"Athelstan!" she said. "It sounds like a king's name! What was the Sleeper's name? I have often wondered! I found no name in all the books about Rome that seemed to fit him. None of the names I mouthed could make me dream as the sight of him could. But, Athelstan! That is a name like a king's! It seems to fit him, too! Was there such a name, in Rome?"
"No," he said.
"What does it mean?" she asked him.
"Slow of resolution!"
She clapped her hands.
"Another sign!" she laughed. "The gods love me! There always is a sign when I need one! Slow of resolution, art thou? I will speed thy resolution, Well-beloved! You were quick to change from King, of the Khyber Rifle Regiment, to Kurram Khan. Change now into my warrior—my dear lord—my King again!"
She rose, with arms outstretched to him. All her dancer's art, her untamed poetry, her witchery, were expressed in a movement. Her eyes melted as they met his. And since he stood up, too, for manner's sake, they were eye to eye again—almost lip to lip. Her sweet breath was in his nostrils.
In another moment she was in his arms, clinging to him, kissing him. And if any man has felt on his lips the kiss of all the scented glamour of the East, let him tell what King's sensations were. Let Ceasar, who was kissed by Cleopatra, come to life and talk of it!
King's arm is strong, and he did not stand like an idol. His head might swim, but she, too, tasted the delirium of human passion loosed and given for a mad swift minute. If his heart swelled to bursting, so must hers have done.
"I have needed you!" she whispered. "I have been all alone! I have needed you!"
Then her lips sought his again, and neither spoke.
Neither knew how long it was before she began to understand that he, not she, was winning. The human answer to her appeal was full. He gave her all she asked of admiration, kiss for kiss. And then—her arms did not cling so tightly, although his strong right arm was like a stanchion. Because be knew that he, not she, was winning, he picked her up in his arms and kissed her as if she were a child. And then, because he knew he had won, he set her on her feet on the footstool of the throne, and even pitied her.
She felt the pity. As she tossed the hair back over her shoulder her eyes glowed with another meaning—dangerous—like a tiger's glare.
"You pity me? You think because I love you, you can feed my love on a plate to the Indian government? You think my love is a weapon to use against me? Your love for me may wait for a better time? You are not so wise as I thought you, Athelstan!"
But he knew he had won. His heart was singing down inside him as it had not sung since he left India behind. But he stood quite humbly before her, for had he not kissed her?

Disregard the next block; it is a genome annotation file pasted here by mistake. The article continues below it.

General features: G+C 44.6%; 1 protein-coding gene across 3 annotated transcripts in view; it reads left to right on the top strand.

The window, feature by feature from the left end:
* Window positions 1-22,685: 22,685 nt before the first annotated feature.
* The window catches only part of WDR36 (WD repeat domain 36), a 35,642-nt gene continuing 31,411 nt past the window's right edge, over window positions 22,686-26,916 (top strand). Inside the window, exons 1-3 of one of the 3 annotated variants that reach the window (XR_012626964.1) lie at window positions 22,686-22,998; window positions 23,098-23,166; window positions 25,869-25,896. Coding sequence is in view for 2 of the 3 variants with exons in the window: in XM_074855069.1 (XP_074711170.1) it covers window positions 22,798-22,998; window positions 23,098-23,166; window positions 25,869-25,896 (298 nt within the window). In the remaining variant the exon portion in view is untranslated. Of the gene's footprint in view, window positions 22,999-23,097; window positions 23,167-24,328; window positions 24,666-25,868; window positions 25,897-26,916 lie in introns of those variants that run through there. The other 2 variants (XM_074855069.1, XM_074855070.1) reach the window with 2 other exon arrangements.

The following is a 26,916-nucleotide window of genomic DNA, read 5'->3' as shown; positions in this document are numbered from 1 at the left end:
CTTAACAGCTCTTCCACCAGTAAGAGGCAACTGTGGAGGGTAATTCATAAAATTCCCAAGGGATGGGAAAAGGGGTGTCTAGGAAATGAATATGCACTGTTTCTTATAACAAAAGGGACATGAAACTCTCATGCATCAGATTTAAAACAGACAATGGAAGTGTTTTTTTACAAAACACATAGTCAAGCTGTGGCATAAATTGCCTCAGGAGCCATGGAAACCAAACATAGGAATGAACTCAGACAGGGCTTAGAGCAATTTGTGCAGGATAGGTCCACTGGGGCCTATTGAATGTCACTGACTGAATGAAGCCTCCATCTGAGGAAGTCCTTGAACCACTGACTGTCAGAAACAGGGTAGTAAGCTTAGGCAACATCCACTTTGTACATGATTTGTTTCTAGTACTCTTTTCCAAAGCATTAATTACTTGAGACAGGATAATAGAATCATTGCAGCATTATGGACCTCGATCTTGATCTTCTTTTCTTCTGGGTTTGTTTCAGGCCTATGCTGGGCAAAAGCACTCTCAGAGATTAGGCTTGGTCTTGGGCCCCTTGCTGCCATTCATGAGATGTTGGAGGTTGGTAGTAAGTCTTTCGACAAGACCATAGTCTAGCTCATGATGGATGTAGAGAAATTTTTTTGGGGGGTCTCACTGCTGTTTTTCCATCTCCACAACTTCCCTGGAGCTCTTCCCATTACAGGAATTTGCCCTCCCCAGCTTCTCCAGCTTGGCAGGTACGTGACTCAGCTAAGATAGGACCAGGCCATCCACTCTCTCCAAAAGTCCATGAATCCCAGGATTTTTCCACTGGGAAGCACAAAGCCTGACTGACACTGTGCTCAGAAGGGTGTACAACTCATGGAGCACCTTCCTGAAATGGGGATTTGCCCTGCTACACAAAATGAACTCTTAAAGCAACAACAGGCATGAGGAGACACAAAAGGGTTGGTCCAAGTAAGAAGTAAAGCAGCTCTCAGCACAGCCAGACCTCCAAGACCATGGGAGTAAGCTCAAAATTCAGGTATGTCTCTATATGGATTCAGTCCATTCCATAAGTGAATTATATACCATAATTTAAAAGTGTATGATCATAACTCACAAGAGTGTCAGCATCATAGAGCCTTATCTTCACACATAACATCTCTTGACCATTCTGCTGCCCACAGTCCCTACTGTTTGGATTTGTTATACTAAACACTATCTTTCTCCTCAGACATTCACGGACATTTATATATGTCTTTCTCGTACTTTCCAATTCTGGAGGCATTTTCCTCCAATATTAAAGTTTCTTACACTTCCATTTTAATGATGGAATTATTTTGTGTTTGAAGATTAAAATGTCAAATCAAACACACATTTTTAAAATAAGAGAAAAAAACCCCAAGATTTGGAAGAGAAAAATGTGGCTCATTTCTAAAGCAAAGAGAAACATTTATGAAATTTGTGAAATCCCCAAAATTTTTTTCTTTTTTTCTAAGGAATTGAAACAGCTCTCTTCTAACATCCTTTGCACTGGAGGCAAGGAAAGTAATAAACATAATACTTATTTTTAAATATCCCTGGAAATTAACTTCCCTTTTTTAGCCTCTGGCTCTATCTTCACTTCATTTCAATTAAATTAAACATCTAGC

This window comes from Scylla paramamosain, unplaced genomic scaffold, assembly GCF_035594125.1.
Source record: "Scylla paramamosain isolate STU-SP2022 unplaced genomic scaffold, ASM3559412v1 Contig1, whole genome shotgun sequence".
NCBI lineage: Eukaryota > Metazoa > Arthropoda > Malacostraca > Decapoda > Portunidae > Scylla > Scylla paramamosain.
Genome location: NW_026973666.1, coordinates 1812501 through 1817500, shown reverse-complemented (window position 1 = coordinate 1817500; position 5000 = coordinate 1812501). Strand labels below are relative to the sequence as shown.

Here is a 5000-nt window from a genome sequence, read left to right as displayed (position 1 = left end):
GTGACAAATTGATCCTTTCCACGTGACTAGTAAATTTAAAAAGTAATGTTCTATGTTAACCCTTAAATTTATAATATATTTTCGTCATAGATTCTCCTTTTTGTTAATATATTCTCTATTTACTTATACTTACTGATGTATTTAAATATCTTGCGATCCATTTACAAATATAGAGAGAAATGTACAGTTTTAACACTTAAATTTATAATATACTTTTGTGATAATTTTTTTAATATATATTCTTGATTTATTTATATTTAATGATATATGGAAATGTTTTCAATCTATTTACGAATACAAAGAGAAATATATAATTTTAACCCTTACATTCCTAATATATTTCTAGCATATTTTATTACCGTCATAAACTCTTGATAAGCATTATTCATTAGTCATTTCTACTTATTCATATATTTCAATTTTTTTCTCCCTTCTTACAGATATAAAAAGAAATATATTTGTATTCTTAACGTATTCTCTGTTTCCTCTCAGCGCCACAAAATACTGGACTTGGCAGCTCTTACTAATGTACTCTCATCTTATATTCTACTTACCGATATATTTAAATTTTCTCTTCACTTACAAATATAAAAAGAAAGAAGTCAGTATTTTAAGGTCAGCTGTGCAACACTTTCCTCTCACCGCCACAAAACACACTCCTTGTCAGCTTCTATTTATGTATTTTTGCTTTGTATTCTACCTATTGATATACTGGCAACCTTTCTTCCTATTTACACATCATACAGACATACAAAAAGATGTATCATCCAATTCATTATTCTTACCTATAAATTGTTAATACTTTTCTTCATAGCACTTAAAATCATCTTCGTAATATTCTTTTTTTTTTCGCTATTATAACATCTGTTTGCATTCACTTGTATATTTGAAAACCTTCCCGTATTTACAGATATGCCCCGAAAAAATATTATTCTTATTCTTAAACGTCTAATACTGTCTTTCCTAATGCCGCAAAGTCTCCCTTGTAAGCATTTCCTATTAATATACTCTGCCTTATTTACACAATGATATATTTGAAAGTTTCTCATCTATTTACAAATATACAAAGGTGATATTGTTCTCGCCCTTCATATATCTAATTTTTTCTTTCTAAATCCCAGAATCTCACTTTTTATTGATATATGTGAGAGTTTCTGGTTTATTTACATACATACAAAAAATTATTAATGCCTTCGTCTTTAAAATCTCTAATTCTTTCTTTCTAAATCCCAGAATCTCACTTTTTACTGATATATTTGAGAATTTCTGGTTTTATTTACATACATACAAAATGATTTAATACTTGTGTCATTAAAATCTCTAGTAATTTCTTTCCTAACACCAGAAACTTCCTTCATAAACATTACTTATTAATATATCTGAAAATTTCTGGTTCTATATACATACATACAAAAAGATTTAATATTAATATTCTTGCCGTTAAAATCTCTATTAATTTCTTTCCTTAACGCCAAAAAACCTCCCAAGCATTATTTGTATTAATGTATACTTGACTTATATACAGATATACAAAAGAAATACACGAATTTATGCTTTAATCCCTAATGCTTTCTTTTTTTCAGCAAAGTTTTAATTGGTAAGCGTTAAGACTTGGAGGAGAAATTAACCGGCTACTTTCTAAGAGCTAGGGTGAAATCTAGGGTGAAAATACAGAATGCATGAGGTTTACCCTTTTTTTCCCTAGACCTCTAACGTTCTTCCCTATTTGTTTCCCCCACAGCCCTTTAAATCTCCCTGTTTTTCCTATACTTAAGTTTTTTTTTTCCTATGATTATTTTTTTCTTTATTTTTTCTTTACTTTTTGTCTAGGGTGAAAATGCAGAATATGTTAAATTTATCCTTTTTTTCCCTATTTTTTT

"You think a kiss is the bond between us? You mistake! You forget! The kiss, my Athelstan, was the fruit, not the seed! The seed came first! If I loosed you—if I set you free—you would never dare go back to India!"
He scarcely heard her. He knew he had won. His heart was like a bird, fluttering wildly. He knew that the next step would be shown him, and for the present he had time and grace to pity her, knowing how he would have felt if she had won. Besides, he had kissed her, and he had not lied. Each kiss had been a tribute of admiration, for was she not splendid—amazing—more to be desired than wine? He stood with bowed head, lest the triumph in his eyes offend her. Yet if any one had asked him how he knew that he had won, he never could have told.
"If you were to go back to India except as its conqueror, they would strip the buttons from your uniform and tear your medals off and shoot you in the back against a wall! My signature is known in India and I am known. What I write will be believed. Rewa Gunga shall take a letter. He shall take two—four—witnesses. He shall see them on their way and shall give them the letter when they reach the Khyber and shall send them into India with it. Have no fear. Bull-with-a-beard shall not intercept them, as I have intercepted his men. When Rewa Gunga shall return and tell me he saw my letter on its way down the Khyber, then we shall talk again about pity—you and I! Come!"
She took his arm, as if her threats had been caresses. Triumph shone from her eyes. She tossed her brave chin and laughed at him, only encouraged to greater daring by his attitude.
"Why don't you kill me?" she asked, and though his answer surprised her, it did not make her angry.
"It would do no good," he said simply.
"Would you kill me if you thought it would do good?"
"Certainly!" he said.
She laughed at that as if it were the greatest joke she had ever heard. It set her in the best humor possible, and by the time they reached the ebony table and she had taken the pen and dipped it in the ink, she was chuckling to herself as if the one good joke had grown into a hundred.
She wrote in Urdu. It is likely that for all her knowledge of the spoken English tongue she was not so swift or ready with the trick of writing it. She had said herself that a babu read English books to her aloud. But she wrote in Urdu with an easy flowing hand, and in two minutes she had thrown sand on the letter and had given it to King to read. It was not like a woman's letter. It did not waste a word.
"Your Captain King has been too much trouble. He has
taken money from the Germans. He adopted native dress.
He called himself Kurram Khan. He slew his own brother
at night in the Khyber Pass. These men will say that
he carried the head to Khinjan, and their word is true,